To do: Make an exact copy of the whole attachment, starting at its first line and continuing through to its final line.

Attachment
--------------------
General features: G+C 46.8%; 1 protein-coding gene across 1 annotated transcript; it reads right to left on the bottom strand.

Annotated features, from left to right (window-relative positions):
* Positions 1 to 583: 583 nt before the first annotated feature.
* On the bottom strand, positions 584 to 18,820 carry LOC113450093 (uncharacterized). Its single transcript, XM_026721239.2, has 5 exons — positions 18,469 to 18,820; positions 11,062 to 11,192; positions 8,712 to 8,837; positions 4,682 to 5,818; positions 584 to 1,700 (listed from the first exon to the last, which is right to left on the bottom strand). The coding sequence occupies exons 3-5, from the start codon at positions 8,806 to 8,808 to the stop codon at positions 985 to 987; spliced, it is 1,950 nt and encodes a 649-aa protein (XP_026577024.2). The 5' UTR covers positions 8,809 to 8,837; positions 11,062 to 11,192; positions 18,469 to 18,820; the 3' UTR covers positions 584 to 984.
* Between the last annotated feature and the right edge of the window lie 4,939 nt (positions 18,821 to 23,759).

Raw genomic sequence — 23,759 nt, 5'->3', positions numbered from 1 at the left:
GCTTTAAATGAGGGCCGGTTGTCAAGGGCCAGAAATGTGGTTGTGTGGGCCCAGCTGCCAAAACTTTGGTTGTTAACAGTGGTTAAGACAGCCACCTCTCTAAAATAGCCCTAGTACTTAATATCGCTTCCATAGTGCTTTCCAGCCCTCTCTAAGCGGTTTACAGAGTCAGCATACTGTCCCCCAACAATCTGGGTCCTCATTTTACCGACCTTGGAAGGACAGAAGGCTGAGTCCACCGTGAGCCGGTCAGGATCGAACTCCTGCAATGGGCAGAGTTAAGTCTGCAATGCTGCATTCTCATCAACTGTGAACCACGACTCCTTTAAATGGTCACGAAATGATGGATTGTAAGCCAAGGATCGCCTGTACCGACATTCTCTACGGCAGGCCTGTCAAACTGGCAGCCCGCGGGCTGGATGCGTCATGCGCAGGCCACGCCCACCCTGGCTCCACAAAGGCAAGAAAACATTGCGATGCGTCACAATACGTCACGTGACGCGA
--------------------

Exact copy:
General features: G+C 46.8%; 1 protein-coding gene across 1 annotated transcript; it reads right to left on the bottom strand.

Annotated features, from left to right (window-relative positions):
* Positions 1 to 583: 583 nt before the first annotated feature.
* On the bottom strand, positions 584 to 18,820 carry LOC113450093 (uncharacterized). Its single transcript, XM_026721239.2, has 5 exons — positions 18,469 to 18,820; positions 11,062 to 11,192; positions 8,712 to 8,837; positions 4,682 to 5,818; positions 584 to 1,700 (listed from the first exon to the last, which is right to left on the bottom strand). The coding sequence occupies exons 3-5, from the start codon at positions 8,806 to 8,808 to the stop codon at positions 985 to 987; spliced, it is 1,950 nt and encodes a 649-aa protein (XP_026577024.2). The 5' UTR covers positions 8,809 to 8,837; positions 11,062 to 11,192; positions 18,469 to 18,820; the 3' UTR covers positions 584 to 984.
* Between the last annotated feature and the right edge of the window lie 4,939 nt (positions 18,821 to 23,759).

Raw genomic sequence — 23,759 nt, 5'->3', positions numbered from 1 at the left:
GCTTTAAATGAGGGCCGGTTGTCAAGGGCCAGAAATGTGGTTGTGTGGGCCCAGCTGCCAAAACTTTGGTTGTTAACAGTGGTTAAGACAGCCACCTCTCTAAAATAGCCCTAGTACTTAATATCGCTTCCATAGTGCTTTCCAGCCCTCTCTAAGCGGTTTACAGAGTCAGCATACTGTCCCCCAACAATCTGGGTCCTCATTTTACCGACCTTGGAAGGACAGAAGGCTGAGTCCACCGTGAGCCGGTCAGGATCGAACTCCTGCAATGGGCAGAGTTAAGTCTGCAATGCTGCATTCTCATCAACTGTGAACCACGACTCCTTTAAATGGTCACGAAATGATGGATTGTAAGCCAAGGATCGCCTGTACCGACATTCTCTACGGCAGGCCTGTCAAACTGGCAGCCCGCGGGCTGGATGCGTCATGCGCAGGCCACGCCCACCCTGGCTCCACAAAGGCAAGAAAACATTGCGATGCGTCACAATACGTCACGTGACGCGA